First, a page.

Epidemiology and Clinical Research Group

Translational-Clinical Research

Mission Statement:

The use of observational approaches in human research has contributed to the understanding and treatment of a variety of diseases, most notably cardiovascular disease. We hope to apply these techniques to shed light on the host, environmental, and host-environmental bases for the development of lung diseases.
We are specifically interested in developing methodologies to investigate the pathogenesis of asthma, COPD, and sleep disordered breathing, including both standard epidemiology and genetic epidemiology. We make use of a variety of resources that are already available, such as the Normative Aging Study, the BU-based Framingham Heart Study, and the BU-based Sleep Heart Health Study, while developing research cohorts (Inner-city Asthma Study, Inner-city Asthma Consortium, Neurobehavioral Assessment of Pediatric Sleep).

Disease specific work:

COPD is a leading cause of death and disability and is the only major cause of death that is on the rise. While cigarette smoking is the most significant risk factor, not all smokers develop COPD. Despite the enormous burden in both economic and personal terms imposed by COPD, our understanding of the differential susceptibility to cigarette smoking remains limited. By exploring the relation of risk factors that may be causally related to the loss of lung function, we may better understand the pathogenesis of the disease, better target public health interventions, and improve our ability to develop novel treatments. A variety of existing datasets are immediately available to the Epidemiology group, including the Framingham Heart Study and the Normative Aging Study.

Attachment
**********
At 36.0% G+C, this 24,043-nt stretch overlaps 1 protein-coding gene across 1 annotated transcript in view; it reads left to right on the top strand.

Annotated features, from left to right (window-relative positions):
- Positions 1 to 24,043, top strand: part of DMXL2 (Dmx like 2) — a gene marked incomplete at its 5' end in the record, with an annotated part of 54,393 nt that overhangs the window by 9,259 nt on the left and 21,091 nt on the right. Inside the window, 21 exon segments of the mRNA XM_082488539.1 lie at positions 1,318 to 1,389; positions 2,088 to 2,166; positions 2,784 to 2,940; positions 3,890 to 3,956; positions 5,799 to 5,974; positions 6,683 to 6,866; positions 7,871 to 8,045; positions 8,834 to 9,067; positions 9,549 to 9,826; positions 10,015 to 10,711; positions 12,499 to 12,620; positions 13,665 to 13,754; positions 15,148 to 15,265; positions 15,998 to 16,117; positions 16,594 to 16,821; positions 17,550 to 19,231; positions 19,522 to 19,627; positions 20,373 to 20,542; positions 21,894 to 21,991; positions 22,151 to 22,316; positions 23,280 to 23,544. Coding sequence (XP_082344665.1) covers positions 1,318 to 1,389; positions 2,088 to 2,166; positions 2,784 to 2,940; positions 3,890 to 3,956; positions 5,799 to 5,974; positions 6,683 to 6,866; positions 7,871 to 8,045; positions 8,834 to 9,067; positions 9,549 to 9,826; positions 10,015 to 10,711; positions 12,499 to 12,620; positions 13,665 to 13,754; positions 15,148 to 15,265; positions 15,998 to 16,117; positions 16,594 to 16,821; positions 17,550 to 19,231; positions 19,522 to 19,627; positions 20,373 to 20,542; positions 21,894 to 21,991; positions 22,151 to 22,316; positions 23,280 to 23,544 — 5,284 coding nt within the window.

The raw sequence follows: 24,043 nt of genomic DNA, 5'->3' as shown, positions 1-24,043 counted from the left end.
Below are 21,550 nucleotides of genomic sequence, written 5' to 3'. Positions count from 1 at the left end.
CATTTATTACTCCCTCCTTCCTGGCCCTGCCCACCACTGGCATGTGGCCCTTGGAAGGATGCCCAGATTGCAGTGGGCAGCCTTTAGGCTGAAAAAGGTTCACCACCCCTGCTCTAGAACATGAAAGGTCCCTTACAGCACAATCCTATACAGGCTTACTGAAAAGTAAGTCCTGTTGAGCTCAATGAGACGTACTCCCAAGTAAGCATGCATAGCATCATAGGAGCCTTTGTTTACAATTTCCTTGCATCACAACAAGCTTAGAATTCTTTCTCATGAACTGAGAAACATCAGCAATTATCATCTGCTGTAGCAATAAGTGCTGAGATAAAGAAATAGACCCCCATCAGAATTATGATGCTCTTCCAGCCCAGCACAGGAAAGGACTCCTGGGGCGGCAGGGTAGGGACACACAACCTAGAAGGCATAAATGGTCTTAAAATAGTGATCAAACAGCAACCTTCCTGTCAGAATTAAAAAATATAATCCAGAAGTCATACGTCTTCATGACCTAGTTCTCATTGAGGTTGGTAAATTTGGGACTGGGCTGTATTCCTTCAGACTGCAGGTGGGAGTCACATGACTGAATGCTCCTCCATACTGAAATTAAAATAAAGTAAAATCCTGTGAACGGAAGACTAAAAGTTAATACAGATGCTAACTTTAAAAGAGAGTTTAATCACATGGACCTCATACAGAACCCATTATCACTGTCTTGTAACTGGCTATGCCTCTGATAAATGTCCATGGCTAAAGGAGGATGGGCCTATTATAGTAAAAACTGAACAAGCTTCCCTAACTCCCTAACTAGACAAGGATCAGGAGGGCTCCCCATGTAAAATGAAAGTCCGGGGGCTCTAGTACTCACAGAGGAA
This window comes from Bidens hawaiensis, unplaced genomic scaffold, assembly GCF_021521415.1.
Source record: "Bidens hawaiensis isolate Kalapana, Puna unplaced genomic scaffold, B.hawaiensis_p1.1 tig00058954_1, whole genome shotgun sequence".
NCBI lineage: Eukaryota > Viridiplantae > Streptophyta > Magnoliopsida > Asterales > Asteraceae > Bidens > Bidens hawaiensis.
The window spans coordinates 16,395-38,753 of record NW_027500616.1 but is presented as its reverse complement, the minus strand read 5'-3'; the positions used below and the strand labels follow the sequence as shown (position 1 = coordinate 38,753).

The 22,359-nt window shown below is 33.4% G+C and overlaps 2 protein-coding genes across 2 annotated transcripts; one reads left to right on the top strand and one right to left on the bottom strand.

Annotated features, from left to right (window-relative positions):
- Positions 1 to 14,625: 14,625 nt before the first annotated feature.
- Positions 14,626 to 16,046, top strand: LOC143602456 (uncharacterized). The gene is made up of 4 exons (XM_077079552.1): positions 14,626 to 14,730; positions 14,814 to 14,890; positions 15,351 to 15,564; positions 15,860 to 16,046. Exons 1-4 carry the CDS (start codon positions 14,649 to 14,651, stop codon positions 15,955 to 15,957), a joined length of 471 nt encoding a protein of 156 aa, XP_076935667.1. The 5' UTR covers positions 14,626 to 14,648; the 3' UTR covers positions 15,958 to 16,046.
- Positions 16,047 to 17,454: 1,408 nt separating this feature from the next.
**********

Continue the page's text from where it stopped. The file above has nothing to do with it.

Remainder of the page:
The Framingham Heart Study

The role of systemic inflammation, oxidant stress, and lipids in the pathogenesis of COPD:

Drs. Walter and O’Connor are conducting these studies of the pathogenesis of chronic airflow obstruction in the three generations of participants in the Framingham Heart Study, using longitudinal pulmonary function data dating back to 1948, supplemented in recent years with measurements of biomarkers of interest.

Genetic risk factors for COPD:

The multi-generational Framingham cohorts include large numbers of extended pedigrees, providing a rich population for family-based genetic studies. Drs. O’Connor, Walter, and Burkart are participating in both genome-wide linkage studies to discover new genetic risk factors and family-based and case-control association studies of candidate genes.

Normative Aging Study

Genetic risk factors for accelerated loss of lung function:

The Normative Aging Study, a cohort of mostly Veterans, began with 2,280 initially healthy men in 1963. They have been examined longitudinally since and a range of parameters, including pulmonary function, were measured. Using data from the Normative Aging Study, Dr. Sparrow is examining the genetics of accelerated loss of pulmonary function


The prevalence of asthma is rising, especially in the inner-city. Investigators in the Epidemiology section are taking a range of approaches to better understand the factors that are contributing to the increasing disease burden and to improve the therapeutic options for those affected.

Inner-city asthma-

Dr. O’Connor is the Boston University PI of the NIH-funded Inner-City Asthma Study and Inner-City Asthma Consortium. Current studies within these initiatives include:

  • Asthma Control Evaluation (ACE) Study: A multi-center randomized clinical trial testing the hypothesis that the use of exhaled nitric oxide (eNO) measurements to titrate asthma therapy leads to improved asthma control in inner-city asthmatic children.
  • Urban Environment and Childhood Asthma (URECA) Study: A multi-center birth cohort study of the genetic and environmental (including viral infection) risk factors for allergy and asthma in an inner-city population.
  • Ongoing analysis of data from the Inner-City Asthma Study (ICAS), for which data collection has been completed.
Asthma genetics
  • Family-based association study of IL-16 SNPs and haplotypes in 341 affected sib-pair Caucasian families, in collaboration with the Pulmonary Immunology Group